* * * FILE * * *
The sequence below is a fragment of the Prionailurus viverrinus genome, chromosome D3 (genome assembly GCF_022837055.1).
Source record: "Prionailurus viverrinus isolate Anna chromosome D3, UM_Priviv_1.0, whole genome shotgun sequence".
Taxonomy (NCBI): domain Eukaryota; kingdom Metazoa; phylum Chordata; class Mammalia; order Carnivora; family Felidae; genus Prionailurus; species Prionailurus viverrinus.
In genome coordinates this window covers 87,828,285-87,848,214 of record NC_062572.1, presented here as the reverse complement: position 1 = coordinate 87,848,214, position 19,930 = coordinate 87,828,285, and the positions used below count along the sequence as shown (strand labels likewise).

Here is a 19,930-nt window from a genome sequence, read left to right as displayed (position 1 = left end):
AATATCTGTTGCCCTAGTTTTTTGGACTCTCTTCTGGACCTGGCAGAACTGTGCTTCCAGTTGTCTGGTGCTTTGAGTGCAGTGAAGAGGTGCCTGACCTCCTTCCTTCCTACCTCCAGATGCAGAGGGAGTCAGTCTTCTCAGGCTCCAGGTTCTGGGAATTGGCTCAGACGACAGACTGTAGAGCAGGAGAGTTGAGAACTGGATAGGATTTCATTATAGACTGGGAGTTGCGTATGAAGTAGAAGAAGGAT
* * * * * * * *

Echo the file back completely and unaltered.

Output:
The sequence below is a fragment of the Prionailurus viverrinus genome, chromosome D3 (genome assembly GCF_022837055.1).
Source record: "Prionailurus viverrinus isolate Anna chromosome D3, UM_Priviv_1.0, whole genome shotgun sequence".
Taxonomy (NCBI): domain Eukaryota; kingdom Metazoa; phylum Chordata; class Mammalia; order Carnivora; family Felidae; genus Prionailurus; species Prionailurus viverrinus.
In genome coordinates this window covers 87,828,285-87,848,214 of record NC_062572.1, presented here as the reverse complement: position 1 = coordinate 87,848,214, position 19,930 = coordinate 87,828,285, and the positions used below count along the sequence as shown (strand labels likewise).

Here is a 19,930-nt window from a genome sequence, read left to right as displayed (position 1 = left end):
AATATCTGTTGCCCTAGTTTTTTGGACTCTCTTCTGGACCTGGCAGAACTGTGCTTCCAGTTGTCTGGTGCTTTGAGTGCAGTGAAGAGGTGCCTGACCTCCTTCCTTCCTACCTCCAGATGCAGAGGGAGTCAGTCTTCTCAGGCTCCAGGTTCTGGGAATTGGCTCAGACGACAGACTGTAGAGCAGGAGAGTTGAGAACTGGATAGGATTTCATTATAGACTGGGAGTTGCGTATGAAGTAGAAGAAGGAT